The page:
Why most of the household chores still lie with women


“The last straw was a bag of socks. My husband never bothered to put his clothes away after washing, they could stay on the dryer for weeks. I got so tired of asking him to put his things away that I collected all his clean socks in one bag and put this bag in his half of the bedroom, thinking that now he will have to take everything apart. Instead, he just started taking socks out of the bag. As a result, the package was in our bedroom for almost three months. It’s funny to remember now, but this package almost ruined our relationship, ”says 37-year-old Anna.

Anna realized that she and her husband had an equal relationship while they were living separately, but when they moved in, the situation began to change. Now only she changed sheets, washed and bought groceries.

“I began to think:“ Why am I the only one doing this? ” We both worked full time, earned about the same, why exactly did I have to rush home from work to have time to buy food or cook something? He didn’t even notice that, what could this say about our relationship? ” She says.

Be clear about your household responsibilities. For example: she washes the dishes, he washes the floors. It is important not to break the established rules

30 years ago, sociologists predicted that by 2015 household chores would be split equally between the sexes. Why didn’t this happen even today?

Sociologist Jenny Van Hoof from Manchester City University (UK), author of Modern Couples, is studying modern childless couples in which both partners work – in theory, it is in such couples that it is most logical to expect an even distribution of responsibilities at home.

In fact, it turned out that in virtually all couples she met, women still did most of the housework. “Even when the men did participate, they only acted as helpers for the women,” says Van Huff.

How to talk to a partner

Discussing such topics with your partner is always difficult, and such discussions often cause difficult feelings for both. Counseling psychologist Jacqui Marson advises approaching such conversations as follows:

1. Breathe calmly before speaking to relax. If your partner senses your tension during a conversation, he may perceive aggression on your part, and he will begin to defend himself.

2. First praise – sincerely – for something good, and then move on to criticism.

3. Be prepared for the fact that you might be wrong. Listen to your partner’s words.

4. Respect each other. Don’t say “You do …” or “You …”, instead use phrases like “It makes me sad when you …” or “I feel.” Don’t blame your partner.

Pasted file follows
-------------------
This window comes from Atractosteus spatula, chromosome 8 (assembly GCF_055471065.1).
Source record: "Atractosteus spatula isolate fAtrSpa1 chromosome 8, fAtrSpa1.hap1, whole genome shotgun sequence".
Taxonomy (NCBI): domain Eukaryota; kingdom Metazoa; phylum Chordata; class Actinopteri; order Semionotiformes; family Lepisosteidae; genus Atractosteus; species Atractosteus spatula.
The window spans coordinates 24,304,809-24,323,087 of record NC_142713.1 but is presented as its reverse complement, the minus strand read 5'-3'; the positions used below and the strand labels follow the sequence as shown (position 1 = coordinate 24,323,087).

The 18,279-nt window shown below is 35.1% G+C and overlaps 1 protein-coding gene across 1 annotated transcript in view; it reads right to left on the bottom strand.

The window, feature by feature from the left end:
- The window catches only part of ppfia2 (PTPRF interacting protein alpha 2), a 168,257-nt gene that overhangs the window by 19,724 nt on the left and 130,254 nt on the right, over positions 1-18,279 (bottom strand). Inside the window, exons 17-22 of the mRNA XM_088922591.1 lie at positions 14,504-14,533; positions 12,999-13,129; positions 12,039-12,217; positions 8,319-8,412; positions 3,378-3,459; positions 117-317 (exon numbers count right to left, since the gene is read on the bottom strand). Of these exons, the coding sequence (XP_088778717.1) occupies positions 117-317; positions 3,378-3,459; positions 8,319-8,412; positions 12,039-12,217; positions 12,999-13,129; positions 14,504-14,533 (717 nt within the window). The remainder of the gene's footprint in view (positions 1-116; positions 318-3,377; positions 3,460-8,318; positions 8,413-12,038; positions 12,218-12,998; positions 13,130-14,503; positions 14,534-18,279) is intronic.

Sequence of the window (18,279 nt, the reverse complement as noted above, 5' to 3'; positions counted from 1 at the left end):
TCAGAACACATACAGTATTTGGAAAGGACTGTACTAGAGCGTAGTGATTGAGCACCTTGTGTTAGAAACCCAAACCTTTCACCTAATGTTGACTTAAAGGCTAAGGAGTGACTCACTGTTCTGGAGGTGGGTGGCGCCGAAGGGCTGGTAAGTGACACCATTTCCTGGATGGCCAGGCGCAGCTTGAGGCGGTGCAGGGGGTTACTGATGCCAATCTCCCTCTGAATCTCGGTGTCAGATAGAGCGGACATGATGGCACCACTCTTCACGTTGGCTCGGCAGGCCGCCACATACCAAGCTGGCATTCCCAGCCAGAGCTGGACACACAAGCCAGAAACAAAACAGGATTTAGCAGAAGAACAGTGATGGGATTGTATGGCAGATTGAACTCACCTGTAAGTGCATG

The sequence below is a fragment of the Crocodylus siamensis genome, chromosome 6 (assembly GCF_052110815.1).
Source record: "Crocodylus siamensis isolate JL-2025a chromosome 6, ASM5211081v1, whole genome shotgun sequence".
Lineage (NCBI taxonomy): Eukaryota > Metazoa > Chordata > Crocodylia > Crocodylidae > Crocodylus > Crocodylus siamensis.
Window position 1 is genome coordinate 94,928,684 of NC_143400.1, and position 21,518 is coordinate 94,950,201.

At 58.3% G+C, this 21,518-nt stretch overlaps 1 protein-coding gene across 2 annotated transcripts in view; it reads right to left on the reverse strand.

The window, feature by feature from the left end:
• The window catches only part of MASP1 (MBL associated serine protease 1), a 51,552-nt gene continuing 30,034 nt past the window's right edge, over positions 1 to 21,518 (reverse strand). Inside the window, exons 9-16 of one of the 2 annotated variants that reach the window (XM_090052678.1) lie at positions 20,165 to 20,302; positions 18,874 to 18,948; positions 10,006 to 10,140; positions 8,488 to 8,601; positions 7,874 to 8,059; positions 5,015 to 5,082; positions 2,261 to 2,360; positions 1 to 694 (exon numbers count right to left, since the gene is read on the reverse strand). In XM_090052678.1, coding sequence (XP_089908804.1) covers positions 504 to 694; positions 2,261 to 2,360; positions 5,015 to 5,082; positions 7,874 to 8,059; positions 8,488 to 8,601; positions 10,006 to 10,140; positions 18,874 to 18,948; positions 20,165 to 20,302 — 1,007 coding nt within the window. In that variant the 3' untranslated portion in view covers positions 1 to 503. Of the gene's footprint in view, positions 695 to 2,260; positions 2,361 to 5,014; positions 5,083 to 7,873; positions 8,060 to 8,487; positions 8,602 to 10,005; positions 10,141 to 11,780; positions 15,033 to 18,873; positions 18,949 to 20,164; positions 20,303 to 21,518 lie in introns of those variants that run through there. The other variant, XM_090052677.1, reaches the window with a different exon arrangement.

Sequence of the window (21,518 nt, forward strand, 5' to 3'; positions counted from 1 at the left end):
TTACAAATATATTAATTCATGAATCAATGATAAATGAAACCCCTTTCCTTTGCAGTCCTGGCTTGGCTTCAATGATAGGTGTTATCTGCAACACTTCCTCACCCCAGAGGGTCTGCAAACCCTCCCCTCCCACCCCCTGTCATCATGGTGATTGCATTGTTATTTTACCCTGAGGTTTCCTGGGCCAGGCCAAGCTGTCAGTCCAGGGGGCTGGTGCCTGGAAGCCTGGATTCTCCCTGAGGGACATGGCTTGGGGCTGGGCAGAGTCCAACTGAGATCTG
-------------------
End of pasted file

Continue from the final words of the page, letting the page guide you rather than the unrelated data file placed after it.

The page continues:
Experts recommend clearly delineating the household responsibilities of partners. For example: she washes the dishes, he washes the floors. It is important not to break the established rules.

“My husband and I talked and decided that the cooking would be on it. Because of this, for the next couple of years, I had to constantly eat steaks and hamburgers – not my favorite food – but I firmly decided to stick to our agreement, ”says Jacqui Marson.

Hearing her story, I was horrified and thought: “I would definitely have to cook myself,” and I suddenly realized my hidden benefit: yes, I complain that I alone have to buy all the products and cook, but then I always eat what I myself I want to.

The one percent rule

You need to change the routine gradually. If you or your partner are worried about these changes, Marson advises using the One Percent Rule: “Ask yourself: what can I change in my behavior even just a little, by 1%? If everything goes well, then you can bring the changes to 5%, and then to 20%. “

For example, to begin with, you can vow to not clean up for anyone but yourself next weekend and see how you feel. At the same time, you will see if someone else takes it away.

I’m doing my own experiment with a 5% change – I stopped vacuuming. Given the fact that a shaggy dog ​​lives in the house, and our floors are made of dark wood, this experiment is more likely to pull 20% of the changes. I swear that the dog hair carpet is growing right before my eyes.

But I remember the words Marson – no one will die from the fact that I do not vacuum? Answer: really nobody. Why then does it bother me? The answer to this question sounds long and complicated, but in general it boils down to the fact that I am afraid that one “friend” will shame me. What have I got to lose? So far, absolutely nothing.

About the author: Rosie Eifold is a British journalist.

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